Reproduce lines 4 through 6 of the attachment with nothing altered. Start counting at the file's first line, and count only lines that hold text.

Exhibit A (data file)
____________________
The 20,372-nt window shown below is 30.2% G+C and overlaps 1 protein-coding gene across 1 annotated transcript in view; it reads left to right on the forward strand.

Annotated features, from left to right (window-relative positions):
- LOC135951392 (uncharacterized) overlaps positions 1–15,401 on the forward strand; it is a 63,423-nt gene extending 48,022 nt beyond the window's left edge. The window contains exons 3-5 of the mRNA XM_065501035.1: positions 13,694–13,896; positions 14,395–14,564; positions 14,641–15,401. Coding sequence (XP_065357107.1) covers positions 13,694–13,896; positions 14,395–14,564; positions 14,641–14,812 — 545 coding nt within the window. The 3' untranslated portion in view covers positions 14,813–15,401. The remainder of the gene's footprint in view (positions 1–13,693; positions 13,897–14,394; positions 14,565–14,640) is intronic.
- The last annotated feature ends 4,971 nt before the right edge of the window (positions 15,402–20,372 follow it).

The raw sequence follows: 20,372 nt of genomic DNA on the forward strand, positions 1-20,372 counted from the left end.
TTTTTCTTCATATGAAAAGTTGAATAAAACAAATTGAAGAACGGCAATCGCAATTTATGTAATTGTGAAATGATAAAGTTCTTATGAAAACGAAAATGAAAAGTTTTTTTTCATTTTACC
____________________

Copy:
- The last annotated feature ends 4,971 nt before the right edge of the window (positions 15,402–20,372 follow it).

The raw sequence follows: 20,372 nt of genomic DNA on the forward strand, positions 1-20,372 counted from the left end.
TTTTTCTTCATATGAAAAGTTGAATAAAACAAATTGAAGAACGGCAATCGCAATTTATGTAATTGTGAAATGATAAAGTTCTTATGAAAACGAAAATGAAAAGTTTTTTTTCATTTTACC